The first request Mold-Masters makes is easily dispensed with, as Melt Design does not oppose a prejudicial dismissal of the main case. In light of this agreement, the motion to voluntarily dismiss the main complaint pursuant to Rule 41(a)(2) is granted; the case embodied in the main complaint is dismissed with prejudice.

  The second portion of the motion is somewhat more thorny. Melt Design does not oppose dismissal of its counterclaims, as long as the dismissal is without prejudice. It contends that Federal Circuit precedent requires that counterclaims for declaratory relief in patent cases must be without prejudice. In support of this proposition, Melt Design points to two cases: Intellectual Property Development, Inc. v. TCI Cablevision of California, Inc., 248 F.3d 1333, 1340-42 (Fed. Cir. 2001) and Amana Refrigeration, Inc. v. Quadlux, Inc., 172 F.3d 852, 855-56 (Fed. Cir. 1999). However, neither of these cases gives any indication that a dismissal without prejudice is unconditionally required in circumstances such as this one.

  In Amana, the court's decision does not even reference whether the dismissal was with prejudice or without, let alone analyze which should apply or dictate a particular outcome. Intellectual Property merely affirms the district court's decision to dismiss a declaratory judgment counterclaim without prejudice; it does not require that result in every case. Two of the district court cases Melt Design cites granted dismissals without prejudice without explaining why. The third reasoned that dismissals for lack of subject matter jurisdiction are ordinarily without prejudice, and dismissal in that case should not bar later consideration of the merits of the counterclaim in a future suit.*fn1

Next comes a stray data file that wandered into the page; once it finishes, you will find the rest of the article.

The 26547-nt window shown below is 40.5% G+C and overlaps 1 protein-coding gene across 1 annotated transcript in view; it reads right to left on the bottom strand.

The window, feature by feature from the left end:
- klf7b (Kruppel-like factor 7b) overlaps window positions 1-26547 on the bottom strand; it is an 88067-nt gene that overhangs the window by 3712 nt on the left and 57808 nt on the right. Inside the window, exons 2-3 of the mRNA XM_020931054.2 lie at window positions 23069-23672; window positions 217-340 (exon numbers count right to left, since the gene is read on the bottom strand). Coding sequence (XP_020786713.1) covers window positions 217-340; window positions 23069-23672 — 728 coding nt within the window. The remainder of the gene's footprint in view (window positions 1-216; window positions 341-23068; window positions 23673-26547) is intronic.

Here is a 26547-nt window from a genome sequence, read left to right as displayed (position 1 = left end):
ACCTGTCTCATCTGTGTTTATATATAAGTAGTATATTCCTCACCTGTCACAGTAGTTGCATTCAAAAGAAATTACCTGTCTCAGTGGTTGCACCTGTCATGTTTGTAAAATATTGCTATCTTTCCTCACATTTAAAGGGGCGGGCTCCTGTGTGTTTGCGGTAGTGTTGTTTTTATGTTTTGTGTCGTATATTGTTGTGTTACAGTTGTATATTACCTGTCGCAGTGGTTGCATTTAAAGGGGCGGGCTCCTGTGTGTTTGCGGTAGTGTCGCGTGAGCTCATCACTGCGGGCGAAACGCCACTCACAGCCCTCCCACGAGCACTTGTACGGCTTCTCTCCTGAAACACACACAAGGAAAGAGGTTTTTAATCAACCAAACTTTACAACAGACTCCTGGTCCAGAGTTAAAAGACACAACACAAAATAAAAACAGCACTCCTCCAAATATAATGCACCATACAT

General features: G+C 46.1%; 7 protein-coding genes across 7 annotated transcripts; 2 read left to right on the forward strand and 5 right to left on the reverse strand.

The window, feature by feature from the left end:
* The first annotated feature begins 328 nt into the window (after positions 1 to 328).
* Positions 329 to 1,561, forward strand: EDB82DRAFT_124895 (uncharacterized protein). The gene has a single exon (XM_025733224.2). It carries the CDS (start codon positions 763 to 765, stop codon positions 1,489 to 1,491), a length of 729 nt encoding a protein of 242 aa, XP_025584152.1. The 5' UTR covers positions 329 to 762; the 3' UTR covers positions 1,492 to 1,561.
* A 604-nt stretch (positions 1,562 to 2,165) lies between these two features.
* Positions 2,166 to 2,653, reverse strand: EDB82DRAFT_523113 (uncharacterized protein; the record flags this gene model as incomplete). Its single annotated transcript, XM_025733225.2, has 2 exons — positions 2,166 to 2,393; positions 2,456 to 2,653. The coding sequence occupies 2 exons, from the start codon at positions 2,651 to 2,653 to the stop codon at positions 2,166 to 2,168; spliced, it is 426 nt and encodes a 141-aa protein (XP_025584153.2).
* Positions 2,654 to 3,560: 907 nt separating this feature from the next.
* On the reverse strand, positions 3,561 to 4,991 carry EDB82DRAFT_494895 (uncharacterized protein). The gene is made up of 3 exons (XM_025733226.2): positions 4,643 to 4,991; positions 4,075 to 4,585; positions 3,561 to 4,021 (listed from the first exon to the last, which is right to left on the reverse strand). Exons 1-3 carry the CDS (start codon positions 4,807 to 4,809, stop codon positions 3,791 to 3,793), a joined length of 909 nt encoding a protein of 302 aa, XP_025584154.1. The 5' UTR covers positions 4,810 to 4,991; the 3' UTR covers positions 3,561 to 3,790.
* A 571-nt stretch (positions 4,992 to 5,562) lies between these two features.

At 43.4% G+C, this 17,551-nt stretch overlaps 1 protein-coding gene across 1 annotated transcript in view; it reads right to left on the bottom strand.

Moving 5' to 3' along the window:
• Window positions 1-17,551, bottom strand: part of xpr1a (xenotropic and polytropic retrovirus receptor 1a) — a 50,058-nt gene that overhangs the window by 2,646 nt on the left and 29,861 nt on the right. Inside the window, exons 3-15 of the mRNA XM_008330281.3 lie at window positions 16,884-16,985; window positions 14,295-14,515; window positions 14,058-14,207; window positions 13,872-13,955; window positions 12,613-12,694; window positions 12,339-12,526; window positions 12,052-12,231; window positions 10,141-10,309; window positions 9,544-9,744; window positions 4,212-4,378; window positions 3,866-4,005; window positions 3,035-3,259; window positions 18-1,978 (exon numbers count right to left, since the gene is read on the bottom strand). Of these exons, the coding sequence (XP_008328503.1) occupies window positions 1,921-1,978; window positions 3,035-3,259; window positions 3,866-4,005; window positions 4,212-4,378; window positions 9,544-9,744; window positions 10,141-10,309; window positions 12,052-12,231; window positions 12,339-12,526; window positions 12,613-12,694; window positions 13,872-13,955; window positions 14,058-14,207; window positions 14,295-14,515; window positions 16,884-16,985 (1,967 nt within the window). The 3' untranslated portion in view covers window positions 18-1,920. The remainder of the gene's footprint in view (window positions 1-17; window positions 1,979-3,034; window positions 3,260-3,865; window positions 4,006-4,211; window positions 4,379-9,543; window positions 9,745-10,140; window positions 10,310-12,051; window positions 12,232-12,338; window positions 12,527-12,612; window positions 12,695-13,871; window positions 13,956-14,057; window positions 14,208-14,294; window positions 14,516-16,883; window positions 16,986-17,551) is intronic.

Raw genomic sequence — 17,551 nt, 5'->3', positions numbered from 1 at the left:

It is certainly true that dismissals predicated on lack of subject matter jurisdiction are usually without prejudice. This is so because, in most instances, the fact that a federal court does not have jurisdiction over the subject matter of a dispute does not usually mean that no other court does, or that jurisdiction will not be available in the federal court at a later time. See, e.g., Shields Enterprises, Inc. v. First Chicago Corp., 975 F.2d 1290, 1298 (7th Cir. 1992); Int'l Harvester Co. v. Deere & Co., 623 F.2d 1207, 1217 (7th Cir. 1980). However, this case does not present a typical situation for two reasons. First, 28 U.S.C. § 1338 specifies that federal courts have exclusive jurisdiction over patent cases; if this court does not and cannot have subject matter jurisdiction, no other forum is available to Melt Design to pursue the dismissed claims. Second, Mold-Masters has given up its right to assert infringement of the `928 patent against Melt Design for past or future products, eliminating any chance that jurisdiction would attach for this particular claim at a later time. In essence, the covenant not to sue has negated any case or controversy arising out of the assertion of the `928 patent against Melt Design. This outcome is indistinguishable from the effect of a decision on the merits of the claim, and any opinion rendered on this specific scenario could only be impermissibly advisory. As a result, there is no reason to keep the door ajar for Melt Design's challenges to the `928 patent, and the counterclaim is accordingly dismissed with prejudice.


  Based on the foregoing discussion, this case and the asserted counterclaim are ...